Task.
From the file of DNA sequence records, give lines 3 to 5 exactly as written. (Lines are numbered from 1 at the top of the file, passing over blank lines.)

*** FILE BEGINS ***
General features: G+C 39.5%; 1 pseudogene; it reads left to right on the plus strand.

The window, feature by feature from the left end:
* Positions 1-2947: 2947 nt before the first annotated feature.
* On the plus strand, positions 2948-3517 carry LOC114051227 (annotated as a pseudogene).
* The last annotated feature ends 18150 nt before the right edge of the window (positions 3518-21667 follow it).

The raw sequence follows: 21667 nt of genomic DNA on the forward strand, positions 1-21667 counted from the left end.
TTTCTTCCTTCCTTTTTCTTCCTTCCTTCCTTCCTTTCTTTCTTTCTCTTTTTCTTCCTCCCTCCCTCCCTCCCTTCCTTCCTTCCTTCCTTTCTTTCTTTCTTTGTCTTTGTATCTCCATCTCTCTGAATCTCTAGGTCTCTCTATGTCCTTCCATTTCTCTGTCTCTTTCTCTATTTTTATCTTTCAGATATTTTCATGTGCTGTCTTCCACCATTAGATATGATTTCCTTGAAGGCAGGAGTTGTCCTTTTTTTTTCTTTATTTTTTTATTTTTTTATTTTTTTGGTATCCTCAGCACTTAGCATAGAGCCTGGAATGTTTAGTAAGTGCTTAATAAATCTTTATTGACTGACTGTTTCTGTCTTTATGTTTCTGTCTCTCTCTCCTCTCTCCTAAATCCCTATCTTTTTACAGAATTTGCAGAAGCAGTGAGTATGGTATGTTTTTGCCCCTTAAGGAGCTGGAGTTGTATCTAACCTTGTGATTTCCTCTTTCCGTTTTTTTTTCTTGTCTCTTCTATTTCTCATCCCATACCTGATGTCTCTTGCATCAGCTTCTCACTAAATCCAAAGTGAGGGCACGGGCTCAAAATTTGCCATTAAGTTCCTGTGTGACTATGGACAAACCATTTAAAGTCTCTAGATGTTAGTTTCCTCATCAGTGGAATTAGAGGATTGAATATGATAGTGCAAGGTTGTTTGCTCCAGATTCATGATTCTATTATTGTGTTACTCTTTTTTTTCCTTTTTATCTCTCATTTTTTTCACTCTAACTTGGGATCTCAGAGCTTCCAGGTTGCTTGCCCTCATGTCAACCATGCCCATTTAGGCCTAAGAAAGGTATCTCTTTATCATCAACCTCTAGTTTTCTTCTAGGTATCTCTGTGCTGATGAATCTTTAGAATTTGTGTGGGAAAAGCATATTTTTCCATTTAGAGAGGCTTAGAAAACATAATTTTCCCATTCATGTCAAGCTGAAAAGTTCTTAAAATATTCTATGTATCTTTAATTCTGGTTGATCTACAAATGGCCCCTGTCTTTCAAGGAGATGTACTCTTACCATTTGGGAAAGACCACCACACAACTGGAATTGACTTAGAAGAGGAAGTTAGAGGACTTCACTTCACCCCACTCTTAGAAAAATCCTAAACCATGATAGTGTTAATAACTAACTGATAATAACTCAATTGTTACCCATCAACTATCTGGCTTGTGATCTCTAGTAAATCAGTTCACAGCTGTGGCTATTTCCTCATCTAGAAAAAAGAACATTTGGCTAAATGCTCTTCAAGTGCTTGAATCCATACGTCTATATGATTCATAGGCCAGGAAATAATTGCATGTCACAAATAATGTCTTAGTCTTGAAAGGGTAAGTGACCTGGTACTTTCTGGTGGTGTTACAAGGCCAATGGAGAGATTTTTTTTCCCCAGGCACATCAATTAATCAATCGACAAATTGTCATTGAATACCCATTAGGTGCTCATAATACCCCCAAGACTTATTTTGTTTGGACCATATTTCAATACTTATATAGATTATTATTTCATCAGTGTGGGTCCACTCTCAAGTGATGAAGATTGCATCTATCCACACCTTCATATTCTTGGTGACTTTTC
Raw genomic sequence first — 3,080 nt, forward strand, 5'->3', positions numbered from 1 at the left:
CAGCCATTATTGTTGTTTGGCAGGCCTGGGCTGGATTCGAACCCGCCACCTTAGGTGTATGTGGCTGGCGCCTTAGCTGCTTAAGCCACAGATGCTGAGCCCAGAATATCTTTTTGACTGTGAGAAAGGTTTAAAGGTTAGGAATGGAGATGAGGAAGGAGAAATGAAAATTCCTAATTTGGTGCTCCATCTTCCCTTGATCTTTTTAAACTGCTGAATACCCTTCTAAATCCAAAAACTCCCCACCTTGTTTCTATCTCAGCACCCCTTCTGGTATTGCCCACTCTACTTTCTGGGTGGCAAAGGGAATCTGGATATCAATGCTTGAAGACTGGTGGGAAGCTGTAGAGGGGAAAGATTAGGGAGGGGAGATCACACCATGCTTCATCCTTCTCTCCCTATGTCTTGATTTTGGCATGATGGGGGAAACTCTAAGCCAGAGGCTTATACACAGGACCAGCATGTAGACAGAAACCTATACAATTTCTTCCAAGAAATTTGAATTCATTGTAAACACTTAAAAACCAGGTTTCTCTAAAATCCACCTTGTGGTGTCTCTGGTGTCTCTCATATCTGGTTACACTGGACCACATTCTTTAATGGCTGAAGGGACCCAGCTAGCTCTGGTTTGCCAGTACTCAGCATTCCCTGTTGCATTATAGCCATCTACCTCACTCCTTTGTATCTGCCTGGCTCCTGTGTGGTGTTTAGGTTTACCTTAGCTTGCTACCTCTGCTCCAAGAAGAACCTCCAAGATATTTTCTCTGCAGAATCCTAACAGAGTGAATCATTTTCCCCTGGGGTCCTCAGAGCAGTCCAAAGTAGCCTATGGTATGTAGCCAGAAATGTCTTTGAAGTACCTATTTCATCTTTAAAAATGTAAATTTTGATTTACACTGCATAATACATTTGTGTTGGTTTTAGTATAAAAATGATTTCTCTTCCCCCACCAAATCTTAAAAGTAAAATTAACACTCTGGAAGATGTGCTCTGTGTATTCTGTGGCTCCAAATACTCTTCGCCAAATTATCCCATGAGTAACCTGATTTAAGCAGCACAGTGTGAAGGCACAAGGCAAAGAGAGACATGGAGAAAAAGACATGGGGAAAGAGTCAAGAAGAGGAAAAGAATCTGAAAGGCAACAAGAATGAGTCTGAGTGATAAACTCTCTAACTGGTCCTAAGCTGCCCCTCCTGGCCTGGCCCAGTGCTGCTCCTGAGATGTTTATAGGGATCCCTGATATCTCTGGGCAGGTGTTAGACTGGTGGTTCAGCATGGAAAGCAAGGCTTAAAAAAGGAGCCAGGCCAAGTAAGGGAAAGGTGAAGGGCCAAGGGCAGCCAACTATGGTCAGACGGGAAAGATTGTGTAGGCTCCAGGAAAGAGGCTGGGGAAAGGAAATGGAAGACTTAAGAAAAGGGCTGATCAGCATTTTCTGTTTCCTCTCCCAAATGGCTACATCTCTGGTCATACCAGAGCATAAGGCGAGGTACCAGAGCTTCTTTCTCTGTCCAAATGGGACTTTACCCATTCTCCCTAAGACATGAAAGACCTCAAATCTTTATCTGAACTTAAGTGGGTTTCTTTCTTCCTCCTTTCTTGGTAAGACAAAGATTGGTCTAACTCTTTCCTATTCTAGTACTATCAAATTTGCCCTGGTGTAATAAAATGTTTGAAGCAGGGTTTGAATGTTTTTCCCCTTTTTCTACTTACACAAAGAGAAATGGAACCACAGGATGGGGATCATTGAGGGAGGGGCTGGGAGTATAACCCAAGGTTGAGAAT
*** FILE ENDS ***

* Positions 1-2947: 2947 nt before the first annotated feature.
* On the plus strand, positions 2948-3517 carry LOC114051227 (annotated as a pseudogene).
* The last annotated feature ends 18150 nt before the right edge of the window (positions 3518-21667 follow it).